For the test, I selected my Terminator DVD (which had minor but numerous scratches from its original Polygram packaging), and Peter Gabriel's So CD (a favorite of mine, which had enough light scratches to cause occasional skipping). Next, I selected two discs to purposely damage for the test, which I would little miss if they could not be repaired. These were a Reprise Sampler DVD that came free in my Toshiba DVD player owner's kit, and a bargain-basement CD of classical music. I used a wire brush (normally used to brush my cats!) to inflict some nasty scratches in a small area on each disc. Once damaged, the CD skipped repeatedly, and the DVD would not properly track in my Toshiba SD-3006.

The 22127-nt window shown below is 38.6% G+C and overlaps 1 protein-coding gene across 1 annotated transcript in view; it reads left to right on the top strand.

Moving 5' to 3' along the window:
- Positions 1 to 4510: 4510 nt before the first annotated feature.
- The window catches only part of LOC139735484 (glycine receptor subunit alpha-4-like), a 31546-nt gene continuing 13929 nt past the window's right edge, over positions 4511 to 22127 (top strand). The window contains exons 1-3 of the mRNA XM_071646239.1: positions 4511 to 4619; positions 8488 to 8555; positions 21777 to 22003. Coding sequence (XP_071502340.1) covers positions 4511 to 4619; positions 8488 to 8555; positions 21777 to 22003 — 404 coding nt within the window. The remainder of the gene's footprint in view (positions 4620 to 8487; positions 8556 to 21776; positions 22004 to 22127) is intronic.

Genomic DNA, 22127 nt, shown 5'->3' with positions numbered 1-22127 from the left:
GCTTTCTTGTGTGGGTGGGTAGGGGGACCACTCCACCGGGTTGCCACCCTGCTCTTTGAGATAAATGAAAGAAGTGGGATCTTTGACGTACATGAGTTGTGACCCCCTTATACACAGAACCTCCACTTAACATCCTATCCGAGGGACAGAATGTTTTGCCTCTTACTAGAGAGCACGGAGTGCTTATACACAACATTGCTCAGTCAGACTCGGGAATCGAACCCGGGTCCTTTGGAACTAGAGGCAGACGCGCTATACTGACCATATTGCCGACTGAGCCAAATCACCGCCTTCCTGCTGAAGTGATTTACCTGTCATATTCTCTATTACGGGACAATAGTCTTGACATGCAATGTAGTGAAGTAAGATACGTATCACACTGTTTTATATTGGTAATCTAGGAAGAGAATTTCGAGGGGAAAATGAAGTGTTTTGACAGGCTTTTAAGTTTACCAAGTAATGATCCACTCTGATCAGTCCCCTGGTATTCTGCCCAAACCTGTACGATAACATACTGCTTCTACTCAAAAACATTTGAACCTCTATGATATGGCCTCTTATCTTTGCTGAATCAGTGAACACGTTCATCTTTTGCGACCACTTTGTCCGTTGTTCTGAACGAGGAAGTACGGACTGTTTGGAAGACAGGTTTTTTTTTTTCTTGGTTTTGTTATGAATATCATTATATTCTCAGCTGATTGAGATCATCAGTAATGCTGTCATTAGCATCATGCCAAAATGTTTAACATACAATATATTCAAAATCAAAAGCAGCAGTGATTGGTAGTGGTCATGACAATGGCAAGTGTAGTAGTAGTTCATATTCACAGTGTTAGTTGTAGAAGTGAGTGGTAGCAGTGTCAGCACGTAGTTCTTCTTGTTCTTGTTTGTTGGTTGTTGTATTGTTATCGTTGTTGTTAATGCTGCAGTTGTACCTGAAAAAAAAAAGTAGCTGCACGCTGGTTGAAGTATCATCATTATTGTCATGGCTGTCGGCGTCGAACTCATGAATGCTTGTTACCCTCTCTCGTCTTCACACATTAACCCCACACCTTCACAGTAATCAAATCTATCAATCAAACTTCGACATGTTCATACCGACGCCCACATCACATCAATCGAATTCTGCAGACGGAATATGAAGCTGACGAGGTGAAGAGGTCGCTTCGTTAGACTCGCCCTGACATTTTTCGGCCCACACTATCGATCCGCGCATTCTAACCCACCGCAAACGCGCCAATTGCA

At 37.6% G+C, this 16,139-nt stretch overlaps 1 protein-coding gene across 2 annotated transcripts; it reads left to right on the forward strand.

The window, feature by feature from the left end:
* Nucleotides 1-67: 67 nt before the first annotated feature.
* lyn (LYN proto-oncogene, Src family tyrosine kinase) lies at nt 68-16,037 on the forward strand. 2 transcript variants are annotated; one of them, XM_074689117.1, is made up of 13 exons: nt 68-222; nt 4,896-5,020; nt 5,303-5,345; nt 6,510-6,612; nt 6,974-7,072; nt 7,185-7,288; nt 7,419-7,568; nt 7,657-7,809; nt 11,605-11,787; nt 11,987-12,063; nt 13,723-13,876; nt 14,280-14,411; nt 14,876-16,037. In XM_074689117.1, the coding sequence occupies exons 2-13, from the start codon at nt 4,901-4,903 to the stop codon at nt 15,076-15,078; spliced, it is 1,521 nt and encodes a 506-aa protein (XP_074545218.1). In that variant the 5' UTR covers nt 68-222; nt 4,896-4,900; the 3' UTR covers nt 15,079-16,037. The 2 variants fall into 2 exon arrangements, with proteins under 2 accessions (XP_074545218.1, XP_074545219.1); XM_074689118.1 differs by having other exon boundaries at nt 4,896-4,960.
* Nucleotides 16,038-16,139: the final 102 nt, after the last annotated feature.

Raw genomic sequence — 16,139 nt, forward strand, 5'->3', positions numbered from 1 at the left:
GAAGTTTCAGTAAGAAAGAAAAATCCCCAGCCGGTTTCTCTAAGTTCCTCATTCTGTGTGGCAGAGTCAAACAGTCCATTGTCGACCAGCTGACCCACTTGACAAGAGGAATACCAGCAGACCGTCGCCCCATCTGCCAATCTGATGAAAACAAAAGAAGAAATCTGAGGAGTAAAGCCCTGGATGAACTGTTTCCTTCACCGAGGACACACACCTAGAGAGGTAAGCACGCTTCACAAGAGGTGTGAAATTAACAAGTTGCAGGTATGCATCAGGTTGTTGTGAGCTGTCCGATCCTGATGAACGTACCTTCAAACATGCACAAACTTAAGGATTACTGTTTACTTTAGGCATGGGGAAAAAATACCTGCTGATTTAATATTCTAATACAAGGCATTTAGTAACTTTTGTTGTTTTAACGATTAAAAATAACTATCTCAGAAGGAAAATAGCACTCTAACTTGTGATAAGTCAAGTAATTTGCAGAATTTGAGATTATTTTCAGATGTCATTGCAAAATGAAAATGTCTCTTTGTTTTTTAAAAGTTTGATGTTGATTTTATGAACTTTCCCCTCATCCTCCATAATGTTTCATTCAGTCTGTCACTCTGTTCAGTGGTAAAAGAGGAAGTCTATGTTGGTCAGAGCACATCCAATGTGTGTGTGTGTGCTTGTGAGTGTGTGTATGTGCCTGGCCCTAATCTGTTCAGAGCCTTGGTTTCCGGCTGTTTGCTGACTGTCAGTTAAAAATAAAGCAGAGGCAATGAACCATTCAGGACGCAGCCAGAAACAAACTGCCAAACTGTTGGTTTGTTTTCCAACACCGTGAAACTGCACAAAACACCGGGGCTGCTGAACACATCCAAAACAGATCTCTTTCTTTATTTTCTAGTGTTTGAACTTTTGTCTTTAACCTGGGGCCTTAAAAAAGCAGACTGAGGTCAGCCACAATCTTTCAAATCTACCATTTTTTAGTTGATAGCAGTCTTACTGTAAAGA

CD PlayRight's Trio for DVD includes three separate products: DVD Quick Wipes, the actual DVD Repair Kit, and a spray bottle of DVD Quick Shield. Each product serves a different purpose. The Quick Wipes are designed to quickly remove dust, dirt and fingerprints that might cause degraded performance. The Repair Kit actually lets you repair scratches on the disc surface. And the Quick Shield product is designed to add a scratch-resistant coating on the disc surface, to protect it from future damage. The Quick Wipes work adequately as such products go, and thus will receive little attention here. The Repair Kit and Quick Shield are by far the most important items. I'll address the Repair Kit first.